Living With Prediabetes

More than one in three adults in America have prediabetes, and more than 80% do not know they have it. Prediabetes is a condition where blood sugar levels are higher than normal, but not high enough to be diagnosed as type 2 diabetes.

The rate of type 2 diabetes in Pennsylvania is higher than the national average, and diabetes can be associated with serious health consequences, including heart disease, stroke, amputation, end-stage kidney disease and blindness. It is the seventh leading cause of death in the U.S., and people with diabetes have medical expenses approximately 2.3 times higher than those who do not have diabetes.

It's not all bad news, however. If you have prediabetes, you can make changes to delay or even prevent type 2 diabetes from developing.

What Causes Prediabetes?

“Prediabetes occurs when the body stops processing sugar, also known as glucose, normally,” said Jessica Lundgren, MD, an endocrinologist with Penn Highlands Endocrinology in DuBois and Philipsburg, Pennsylvania. “Most of our glucose comes from the food we eat. When food is digested, the sugar enters the bloodstream and the pancreas secretes insulin, which allows the sugar to enter your cells. As the sugar enters the cells, it lowers the amount of sugar in the blood and the pancreas slows down its secretion of insulin.”

“In individuals with prediabetes, something in this process goes wrong,” said Janelle Violago, MD, an endocrinologist with Penn Highlands Endocrinology in Monongahela, Pennsylvania. “The cells do not respond to the insulin as they should, and sugar begins to build up in the bloodstream, causing prediabetes and eventually diabetes.”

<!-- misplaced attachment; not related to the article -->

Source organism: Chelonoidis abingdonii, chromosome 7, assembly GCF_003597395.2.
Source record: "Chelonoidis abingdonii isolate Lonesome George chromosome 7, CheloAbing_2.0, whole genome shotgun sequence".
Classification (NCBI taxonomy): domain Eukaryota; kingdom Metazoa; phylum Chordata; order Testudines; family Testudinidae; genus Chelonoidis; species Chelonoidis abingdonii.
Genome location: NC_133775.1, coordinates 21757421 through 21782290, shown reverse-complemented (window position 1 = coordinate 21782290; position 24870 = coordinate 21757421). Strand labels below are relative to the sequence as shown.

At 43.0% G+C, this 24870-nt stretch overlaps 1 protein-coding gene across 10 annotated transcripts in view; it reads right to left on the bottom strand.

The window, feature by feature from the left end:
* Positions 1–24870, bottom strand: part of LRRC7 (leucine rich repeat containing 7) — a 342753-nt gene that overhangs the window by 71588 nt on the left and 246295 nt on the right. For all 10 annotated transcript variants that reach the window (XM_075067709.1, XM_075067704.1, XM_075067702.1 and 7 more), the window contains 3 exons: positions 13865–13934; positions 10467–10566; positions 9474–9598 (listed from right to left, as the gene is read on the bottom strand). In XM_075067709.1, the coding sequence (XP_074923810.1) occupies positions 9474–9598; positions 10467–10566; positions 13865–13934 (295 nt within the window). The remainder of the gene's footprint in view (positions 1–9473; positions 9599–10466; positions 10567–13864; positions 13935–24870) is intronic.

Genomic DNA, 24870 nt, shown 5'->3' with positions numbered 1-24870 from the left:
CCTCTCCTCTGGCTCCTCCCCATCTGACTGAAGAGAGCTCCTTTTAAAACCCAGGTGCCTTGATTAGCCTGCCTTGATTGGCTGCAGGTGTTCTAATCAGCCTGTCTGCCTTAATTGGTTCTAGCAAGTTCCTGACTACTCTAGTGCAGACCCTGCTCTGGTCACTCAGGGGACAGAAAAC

How do I Know if I Have Prediabetes?

The first step is to talk to your primary care provider. You can have prediabetes without experiencing any symptoms, which is why so many people have it without knowing it. A simple blood sugar test will help your doctor determine if you have prediabetes. If you are 35 years or older, overweight or have a family history of diabetes, your doctor may recommend a diabetes screening test.

How Can I Manage My Prediabetes?

By making lifestyle changes, you can prevent diabetes from developing and you can even reverse prediabetes. According to the Centers for Disease Control and Prevention, if you are overweight, losing approximately 5% to 7% of your body weight can significantly reduce your risk.

Regular physical activity is also an important step in reversing prediabetes. The CDC recommends that individuals get at least 150 minutes a week of brisk walking or a similar activity. Being active for 30 minutes a day, five days a week, will total 150 minutes per week.

Eating a healthy diet plays a critical role in living with prediabetes. Reducing caloric intake is important, but there is no one way of eating that is best for reversing prediabetes. It is important to find something that works for you. Your doctor can help or connect you with a nutritionist. Your doctor may also be able to direct you to a diabetes prevention program in your community.

If you are diagnosed with prediabetes, it can seem scary; but, even small changes can make a big impact on delaying or preventing diabetes all together.

Penn Highlands Healthcare offers comprehensive care for prediabetes, Type 1 diabetes and Type 2 diabetes, including nutrition counseling, diabetes education, a free diabetes prevention program and more. Learn more by visiting